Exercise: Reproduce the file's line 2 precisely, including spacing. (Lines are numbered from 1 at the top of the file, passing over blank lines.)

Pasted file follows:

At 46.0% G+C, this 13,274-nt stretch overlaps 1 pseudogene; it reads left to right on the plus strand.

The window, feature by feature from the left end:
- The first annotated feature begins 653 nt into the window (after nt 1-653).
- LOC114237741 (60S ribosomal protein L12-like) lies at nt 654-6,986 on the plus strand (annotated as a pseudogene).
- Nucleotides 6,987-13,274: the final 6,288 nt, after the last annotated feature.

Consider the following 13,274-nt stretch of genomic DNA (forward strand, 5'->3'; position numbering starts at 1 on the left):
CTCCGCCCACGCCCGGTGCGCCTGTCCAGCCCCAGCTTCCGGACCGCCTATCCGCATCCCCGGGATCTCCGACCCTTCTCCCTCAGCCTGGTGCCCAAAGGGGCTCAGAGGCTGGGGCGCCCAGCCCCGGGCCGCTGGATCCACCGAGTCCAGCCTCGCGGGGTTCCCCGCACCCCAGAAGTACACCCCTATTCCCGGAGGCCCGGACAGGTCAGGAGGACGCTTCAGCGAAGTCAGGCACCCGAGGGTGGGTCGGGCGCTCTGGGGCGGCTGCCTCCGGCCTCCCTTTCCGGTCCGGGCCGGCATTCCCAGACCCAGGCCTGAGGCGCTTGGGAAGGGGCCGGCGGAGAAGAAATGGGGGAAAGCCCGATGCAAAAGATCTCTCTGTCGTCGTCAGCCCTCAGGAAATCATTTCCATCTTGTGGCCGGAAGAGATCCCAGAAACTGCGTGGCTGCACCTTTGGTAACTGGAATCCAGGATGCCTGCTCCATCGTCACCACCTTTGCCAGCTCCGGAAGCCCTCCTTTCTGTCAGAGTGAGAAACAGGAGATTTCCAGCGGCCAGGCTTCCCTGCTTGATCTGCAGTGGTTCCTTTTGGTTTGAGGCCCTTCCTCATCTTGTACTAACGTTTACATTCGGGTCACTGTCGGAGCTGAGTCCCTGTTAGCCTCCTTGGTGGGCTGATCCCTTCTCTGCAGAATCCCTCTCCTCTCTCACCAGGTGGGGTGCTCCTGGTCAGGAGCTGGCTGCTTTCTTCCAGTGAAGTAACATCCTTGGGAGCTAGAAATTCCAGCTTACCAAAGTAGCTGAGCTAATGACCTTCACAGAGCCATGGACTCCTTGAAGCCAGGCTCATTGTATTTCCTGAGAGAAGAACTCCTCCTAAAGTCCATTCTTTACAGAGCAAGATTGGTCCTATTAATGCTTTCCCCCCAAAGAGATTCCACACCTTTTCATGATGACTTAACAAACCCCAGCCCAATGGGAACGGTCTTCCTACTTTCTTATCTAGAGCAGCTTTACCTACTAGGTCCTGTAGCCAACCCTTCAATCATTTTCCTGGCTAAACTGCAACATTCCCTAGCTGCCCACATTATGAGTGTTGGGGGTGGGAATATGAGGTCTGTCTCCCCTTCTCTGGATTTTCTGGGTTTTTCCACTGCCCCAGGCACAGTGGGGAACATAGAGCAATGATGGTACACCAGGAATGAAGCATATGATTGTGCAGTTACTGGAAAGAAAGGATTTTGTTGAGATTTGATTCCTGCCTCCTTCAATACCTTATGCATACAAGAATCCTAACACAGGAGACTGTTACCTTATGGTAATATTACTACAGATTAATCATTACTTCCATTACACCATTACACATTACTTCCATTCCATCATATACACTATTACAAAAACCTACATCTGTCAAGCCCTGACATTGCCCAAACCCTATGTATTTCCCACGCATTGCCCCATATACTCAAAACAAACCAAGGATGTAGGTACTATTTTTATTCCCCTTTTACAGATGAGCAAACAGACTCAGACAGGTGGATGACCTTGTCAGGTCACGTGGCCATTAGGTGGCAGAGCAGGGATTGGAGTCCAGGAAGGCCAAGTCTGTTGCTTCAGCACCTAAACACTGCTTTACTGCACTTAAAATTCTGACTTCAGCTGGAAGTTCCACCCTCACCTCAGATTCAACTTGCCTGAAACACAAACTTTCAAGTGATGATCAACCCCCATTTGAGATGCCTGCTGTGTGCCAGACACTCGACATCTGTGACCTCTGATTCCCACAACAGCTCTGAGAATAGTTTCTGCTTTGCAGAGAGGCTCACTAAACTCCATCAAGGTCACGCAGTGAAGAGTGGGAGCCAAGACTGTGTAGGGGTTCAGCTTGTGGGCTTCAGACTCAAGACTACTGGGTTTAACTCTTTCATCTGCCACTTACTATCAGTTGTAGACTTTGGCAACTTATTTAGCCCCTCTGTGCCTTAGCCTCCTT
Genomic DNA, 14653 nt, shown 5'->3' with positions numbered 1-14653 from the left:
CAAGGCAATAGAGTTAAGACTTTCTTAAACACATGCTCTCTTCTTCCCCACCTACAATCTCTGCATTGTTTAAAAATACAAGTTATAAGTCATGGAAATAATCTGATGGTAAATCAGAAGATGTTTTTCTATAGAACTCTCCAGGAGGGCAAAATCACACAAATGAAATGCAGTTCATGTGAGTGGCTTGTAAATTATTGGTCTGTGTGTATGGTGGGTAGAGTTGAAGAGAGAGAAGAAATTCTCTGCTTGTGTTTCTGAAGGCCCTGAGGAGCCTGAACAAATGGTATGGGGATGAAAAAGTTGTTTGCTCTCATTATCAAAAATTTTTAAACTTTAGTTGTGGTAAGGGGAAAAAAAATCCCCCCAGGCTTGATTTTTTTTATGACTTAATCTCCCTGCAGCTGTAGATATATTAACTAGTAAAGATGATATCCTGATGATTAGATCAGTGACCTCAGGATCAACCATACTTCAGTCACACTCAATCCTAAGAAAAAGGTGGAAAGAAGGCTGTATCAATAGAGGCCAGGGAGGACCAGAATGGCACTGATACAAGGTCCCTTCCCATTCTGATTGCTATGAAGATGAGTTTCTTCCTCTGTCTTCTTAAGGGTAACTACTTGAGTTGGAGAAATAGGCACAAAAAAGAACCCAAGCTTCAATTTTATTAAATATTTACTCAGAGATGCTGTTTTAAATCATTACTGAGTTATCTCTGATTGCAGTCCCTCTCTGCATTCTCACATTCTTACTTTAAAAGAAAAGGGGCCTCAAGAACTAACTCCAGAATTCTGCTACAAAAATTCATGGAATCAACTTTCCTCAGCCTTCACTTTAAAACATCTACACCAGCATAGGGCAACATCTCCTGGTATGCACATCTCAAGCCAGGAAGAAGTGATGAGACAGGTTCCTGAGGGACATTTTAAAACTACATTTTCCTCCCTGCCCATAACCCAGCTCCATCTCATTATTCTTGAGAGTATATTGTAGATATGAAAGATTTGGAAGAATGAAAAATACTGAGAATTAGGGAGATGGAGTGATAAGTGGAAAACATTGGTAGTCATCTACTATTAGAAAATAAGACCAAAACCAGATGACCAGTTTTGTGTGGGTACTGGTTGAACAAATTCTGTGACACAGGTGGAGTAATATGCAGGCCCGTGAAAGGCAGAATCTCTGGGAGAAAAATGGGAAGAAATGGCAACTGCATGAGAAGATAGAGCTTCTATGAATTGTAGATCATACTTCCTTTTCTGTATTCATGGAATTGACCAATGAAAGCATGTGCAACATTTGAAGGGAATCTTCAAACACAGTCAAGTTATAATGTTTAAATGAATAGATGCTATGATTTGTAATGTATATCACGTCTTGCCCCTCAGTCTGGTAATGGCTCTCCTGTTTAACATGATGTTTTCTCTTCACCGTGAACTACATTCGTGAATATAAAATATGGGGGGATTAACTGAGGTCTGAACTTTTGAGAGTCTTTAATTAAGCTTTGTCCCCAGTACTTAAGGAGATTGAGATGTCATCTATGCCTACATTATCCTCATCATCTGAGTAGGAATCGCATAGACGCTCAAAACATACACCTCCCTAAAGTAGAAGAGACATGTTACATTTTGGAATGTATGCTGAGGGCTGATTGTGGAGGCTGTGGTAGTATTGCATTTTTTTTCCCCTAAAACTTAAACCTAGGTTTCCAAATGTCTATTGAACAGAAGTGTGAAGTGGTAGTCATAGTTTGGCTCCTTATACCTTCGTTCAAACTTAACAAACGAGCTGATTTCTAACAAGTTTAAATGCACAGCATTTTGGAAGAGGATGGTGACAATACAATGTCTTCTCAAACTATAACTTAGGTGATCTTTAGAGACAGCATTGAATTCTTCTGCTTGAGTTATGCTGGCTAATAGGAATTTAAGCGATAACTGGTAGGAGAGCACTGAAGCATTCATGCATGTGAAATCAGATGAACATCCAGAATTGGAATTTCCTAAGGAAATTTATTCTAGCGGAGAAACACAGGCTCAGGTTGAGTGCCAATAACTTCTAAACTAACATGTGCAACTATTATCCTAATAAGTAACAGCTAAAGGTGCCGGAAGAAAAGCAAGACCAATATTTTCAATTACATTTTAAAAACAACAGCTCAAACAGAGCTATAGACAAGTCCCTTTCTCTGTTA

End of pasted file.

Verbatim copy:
The window, feature by feature from the left end: